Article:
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Declawing - story's from those who have. - Page 3

post #61 of 80
Growing up I never had a cat. I am 32 years old, and I adopted Ellie (female Himalayan 2 years old) about 5 1/2 months ago. After bringing Ellie home I did research on caring for cats, bought books etc. Then I heard of declawing read articles and saw some horrible pictures. IMO that is awful. After reading and seeing that, I went by Ellie and kissed her paws, and thought to myself I would never do that to you. Then about 3 weeks about I brought home a 12 week old Persian (male). Of course he is alot more energetic than Ellie. I have cat trees and scratch posts on every floor of the house for them, but Smokey loves to climb the couch. LOL Hopefully he out-grows that. But if he doesn't a couch doesn't last forever and can be replaced. I am happy hubby doesn't mind it. One of my friends just bought a kitten and told me she was going to have him declawed I asked her if she knew what it actually was and she had no idea, I explained the procedure and now she is against it and feels bad for not researching it first.

When I brought Ellie to the vet to be spayed they did ask me if I wanted her declawed for a reduced price. I was really mad!!! Said no and just kept quiet. I think a lot of people are not educated on what the procedure is and what can happen.
post #62 of 80
Quote:
Originally Posted by elizwithcat
Well, to be fair, humans do have plastic surgery. The surgery is not beneficial to their health, only to their appearance, and there is a small risk that human will be harmed or even die from it.
Personally, I know people with declawed cats and the cats are fine. If it's a choice between a cat being declawed and owner having to get rid of the cat, then it's better, in my opinion, to declaw the cat. For instance, if the owner is renting and the lease ageement states the cat has to be declawed, I would suggest to the owner to declaw the cat rather than getting rid of the cat.
Humans choose plastic surgery. Cats do not choose to be declawed.
post #63 of 80
Quote:
Originally Posted by Rockcat
Humans choose plastic surgery. Cats do not choose to be declawed.
Do cats choose to be spay or neutered?
post #64 of 80
Quote:
Originally Posted by Purity
Humans have a choice when they decide to have plastic surgery done to themselves, a cat has no choice whatsoever when it's owner decides it would be better off without its claws. Plastic surgery has a benefit to a human, declawing has no benefits to a cat.

It's amazing the cultural differences here. In the UK it's illegal and would be considered animal cruelty, whereas in other countries it's not only legal but encouraged
If the cat was given a choice, he/she might not want to be spayed or neutered either. What if the cat wants to go outside? Should I then allow it because it's cat choice? As owners, we decide what's best for our cat, not the other way around. Saying that can wouldn't chose it doesn't make much sense, considering we are the ones making all the major decisions for the cat.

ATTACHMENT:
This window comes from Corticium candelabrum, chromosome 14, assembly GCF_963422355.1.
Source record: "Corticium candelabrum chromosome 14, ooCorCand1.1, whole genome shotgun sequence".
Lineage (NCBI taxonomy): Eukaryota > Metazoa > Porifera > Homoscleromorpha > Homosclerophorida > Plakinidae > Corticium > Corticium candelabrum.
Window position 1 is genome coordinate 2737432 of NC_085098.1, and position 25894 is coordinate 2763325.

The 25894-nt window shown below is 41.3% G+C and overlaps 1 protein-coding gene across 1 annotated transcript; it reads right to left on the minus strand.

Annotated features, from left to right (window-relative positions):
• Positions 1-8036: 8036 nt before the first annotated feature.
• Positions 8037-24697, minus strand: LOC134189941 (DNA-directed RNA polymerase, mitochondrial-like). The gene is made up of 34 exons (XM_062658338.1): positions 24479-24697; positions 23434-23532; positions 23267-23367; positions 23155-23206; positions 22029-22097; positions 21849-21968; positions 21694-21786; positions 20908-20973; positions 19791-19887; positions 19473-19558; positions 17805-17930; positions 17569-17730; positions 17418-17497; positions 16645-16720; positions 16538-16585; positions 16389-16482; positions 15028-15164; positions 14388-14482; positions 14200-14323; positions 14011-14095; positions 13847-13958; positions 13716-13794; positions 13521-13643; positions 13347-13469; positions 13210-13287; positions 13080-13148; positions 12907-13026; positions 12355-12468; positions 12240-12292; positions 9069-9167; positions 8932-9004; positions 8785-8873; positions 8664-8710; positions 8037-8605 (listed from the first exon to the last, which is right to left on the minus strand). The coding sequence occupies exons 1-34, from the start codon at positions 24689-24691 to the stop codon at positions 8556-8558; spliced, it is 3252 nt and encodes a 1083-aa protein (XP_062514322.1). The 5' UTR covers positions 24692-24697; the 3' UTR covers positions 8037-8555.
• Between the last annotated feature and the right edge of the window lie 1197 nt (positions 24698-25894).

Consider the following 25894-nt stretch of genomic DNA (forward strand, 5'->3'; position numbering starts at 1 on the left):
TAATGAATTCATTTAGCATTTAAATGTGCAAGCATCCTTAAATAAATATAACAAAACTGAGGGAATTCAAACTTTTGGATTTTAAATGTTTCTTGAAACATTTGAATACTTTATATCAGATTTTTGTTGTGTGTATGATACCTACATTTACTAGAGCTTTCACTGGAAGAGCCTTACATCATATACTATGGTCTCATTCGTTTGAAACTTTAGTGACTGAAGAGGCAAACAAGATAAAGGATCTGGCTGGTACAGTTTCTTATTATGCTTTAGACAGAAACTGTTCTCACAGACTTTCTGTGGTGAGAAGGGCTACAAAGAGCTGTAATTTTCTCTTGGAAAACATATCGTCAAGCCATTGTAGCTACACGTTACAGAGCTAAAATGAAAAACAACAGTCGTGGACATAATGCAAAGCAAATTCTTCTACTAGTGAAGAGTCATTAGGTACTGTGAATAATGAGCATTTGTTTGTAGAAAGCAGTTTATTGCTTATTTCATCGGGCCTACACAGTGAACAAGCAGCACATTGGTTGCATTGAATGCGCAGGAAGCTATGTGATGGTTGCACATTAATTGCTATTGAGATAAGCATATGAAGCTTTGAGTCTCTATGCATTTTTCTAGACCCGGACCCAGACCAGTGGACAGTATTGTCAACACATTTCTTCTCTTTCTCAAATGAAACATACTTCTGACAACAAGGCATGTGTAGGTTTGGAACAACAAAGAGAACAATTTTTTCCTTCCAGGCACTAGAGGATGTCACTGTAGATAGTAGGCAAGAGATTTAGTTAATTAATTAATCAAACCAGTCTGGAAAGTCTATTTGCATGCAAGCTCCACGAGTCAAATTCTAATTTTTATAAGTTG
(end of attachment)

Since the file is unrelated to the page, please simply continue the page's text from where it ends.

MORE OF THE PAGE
post #65 of 80
Quote:
Originally Posted by elizwithcat
Do cats choose to be spay or neutered?
I think being speutered is a surgery in which the benefits completely and totally outweigh the risks. Declawing saves our couches (maybe), while neutering keeps the population down. Also, correct me if I'm wrong, but neutering inevitably has less of a lasting effect on the kitty and the kitty's way of life as a companio animal as far as I've ever read.
post #66 of 80
Quote:
Originally Posted by lionessrampant
I think being speutered is a surgery in which the benefits completely and totally outweigh the risks. Declawing saves our couches (maybe), while neutering keeps the population down. Also, correct me if I'm wrong, but neutering inevitably has less of a lasting effect on the kitty and the kitty's way of life as a companio animal as far as I've ever read.
Still, cat isn't the one deciding to do it. If he/she was asked, he/she might prefer not to be spayed or neutered, even if there are health risks. As an owner, I make that choice.
Arguing that cat didn't choose something doesn't make much sense in that context.
post #67 of 80
Quote:
Originally Posted by lionessrampant
I think being speutered is a surgery in which the benefits completely and totally outweigh the risks. Declawing saves our couches (maybe), while neutering keeps the population down. Also, correct me if I'm wrong, but neutering inevitably has less of a lasting effect on the kitty and the kitty's way of life as a companio animal as far as I've ever read.
EXACTLY!!!
post #68 of 80
Quote:
Originally Posted by elizwithcat
If the cat was given a choice, he/she might not want to be spayed or neutered either. What if the cat wants to go outside? Should I then allow it because it's cat choice? As owners, we decide what's best for our cat, not the other way around. Saying that can wouldn't chose it doesn't make much sense, considering we are the ones making all the major decisions for the cat.
An owner can chose to keep their cat inside, this reduces the chances of the cat getting hit by a car, getting killed by a wild animal, getting hurt by non-cat loving people, getting FIV, getting leukemia, getting fleas and ticks. I think we can agree that the owner has the cats best interests at heart?

An owner can spay/neuter their cat, this reduces the chance of the cat mating (if an outside cat) and contracting FIV or having a difficult kitten birth which leads to death. if the cat is inside only then a spay/neuter will prevent the cat from going into heat and spending a large proprtion of it's life miserable inside, trying to get out. Spaying also reduces the risk of ovarian cancer in females. Again, I think we can agree this course of action is best for the animal.